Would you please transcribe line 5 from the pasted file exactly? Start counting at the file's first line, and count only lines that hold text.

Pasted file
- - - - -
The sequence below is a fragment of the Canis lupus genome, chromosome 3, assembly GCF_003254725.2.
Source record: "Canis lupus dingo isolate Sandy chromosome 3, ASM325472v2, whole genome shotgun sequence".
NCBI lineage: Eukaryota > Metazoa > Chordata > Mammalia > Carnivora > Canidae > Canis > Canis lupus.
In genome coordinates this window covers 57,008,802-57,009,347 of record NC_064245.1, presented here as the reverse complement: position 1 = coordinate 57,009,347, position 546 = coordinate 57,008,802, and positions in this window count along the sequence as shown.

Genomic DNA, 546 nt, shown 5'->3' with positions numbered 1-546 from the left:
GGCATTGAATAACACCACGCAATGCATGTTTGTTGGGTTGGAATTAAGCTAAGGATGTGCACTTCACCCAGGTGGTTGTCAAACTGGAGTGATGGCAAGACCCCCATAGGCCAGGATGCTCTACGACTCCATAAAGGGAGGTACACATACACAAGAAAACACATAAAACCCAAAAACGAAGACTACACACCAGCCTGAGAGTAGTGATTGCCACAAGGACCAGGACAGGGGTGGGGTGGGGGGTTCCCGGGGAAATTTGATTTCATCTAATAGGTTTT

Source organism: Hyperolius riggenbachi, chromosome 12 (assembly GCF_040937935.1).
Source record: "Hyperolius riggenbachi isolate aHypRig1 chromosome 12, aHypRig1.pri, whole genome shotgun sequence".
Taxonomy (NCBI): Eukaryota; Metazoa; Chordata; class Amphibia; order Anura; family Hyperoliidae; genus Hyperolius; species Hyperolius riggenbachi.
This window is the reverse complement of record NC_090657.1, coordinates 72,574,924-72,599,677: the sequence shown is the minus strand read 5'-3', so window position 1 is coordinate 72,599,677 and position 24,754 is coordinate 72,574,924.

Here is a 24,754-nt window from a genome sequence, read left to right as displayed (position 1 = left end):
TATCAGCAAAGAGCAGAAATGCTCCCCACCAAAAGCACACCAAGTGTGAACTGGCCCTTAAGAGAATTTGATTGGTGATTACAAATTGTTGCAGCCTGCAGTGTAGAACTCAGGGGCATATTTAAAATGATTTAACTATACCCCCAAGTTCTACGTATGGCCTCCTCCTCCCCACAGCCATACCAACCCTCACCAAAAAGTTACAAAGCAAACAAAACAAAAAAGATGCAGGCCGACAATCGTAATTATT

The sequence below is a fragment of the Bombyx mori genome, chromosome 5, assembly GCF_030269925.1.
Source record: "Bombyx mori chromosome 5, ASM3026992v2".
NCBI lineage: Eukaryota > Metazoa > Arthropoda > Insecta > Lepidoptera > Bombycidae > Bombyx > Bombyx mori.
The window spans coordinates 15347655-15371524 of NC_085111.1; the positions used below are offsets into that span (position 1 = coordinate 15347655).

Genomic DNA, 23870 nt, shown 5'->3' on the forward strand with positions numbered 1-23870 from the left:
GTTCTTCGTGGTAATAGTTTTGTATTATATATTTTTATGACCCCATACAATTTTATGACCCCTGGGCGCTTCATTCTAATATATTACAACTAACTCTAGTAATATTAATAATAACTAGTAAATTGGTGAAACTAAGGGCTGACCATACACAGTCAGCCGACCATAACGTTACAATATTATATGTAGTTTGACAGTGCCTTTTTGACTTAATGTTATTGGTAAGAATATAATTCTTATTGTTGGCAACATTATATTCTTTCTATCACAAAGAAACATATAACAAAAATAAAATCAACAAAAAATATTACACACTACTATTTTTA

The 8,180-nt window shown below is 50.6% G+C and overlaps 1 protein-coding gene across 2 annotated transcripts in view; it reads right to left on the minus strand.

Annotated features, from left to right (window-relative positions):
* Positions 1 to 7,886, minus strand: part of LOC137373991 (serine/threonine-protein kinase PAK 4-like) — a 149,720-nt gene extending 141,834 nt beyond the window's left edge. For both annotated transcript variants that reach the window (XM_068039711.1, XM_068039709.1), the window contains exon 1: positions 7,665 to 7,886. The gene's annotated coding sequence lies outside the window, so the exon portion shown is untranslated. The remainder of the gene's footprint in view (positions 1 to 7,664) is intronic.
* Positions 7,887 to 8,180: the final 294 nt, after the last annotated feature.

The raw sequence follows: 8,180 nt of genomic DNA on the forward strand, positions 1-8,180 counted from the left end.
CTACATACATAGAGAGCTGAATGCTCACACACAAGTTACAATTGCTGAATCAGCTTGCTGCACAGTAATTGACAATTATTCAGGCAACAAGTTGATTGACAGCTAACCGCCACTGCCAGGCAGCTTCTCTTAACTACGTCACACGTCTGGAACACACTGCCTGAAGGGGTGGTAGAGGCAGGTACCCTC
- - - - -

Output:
Genomic DNA, 546 nt, shown 5'->3' with positions numbered 1-546 from the left: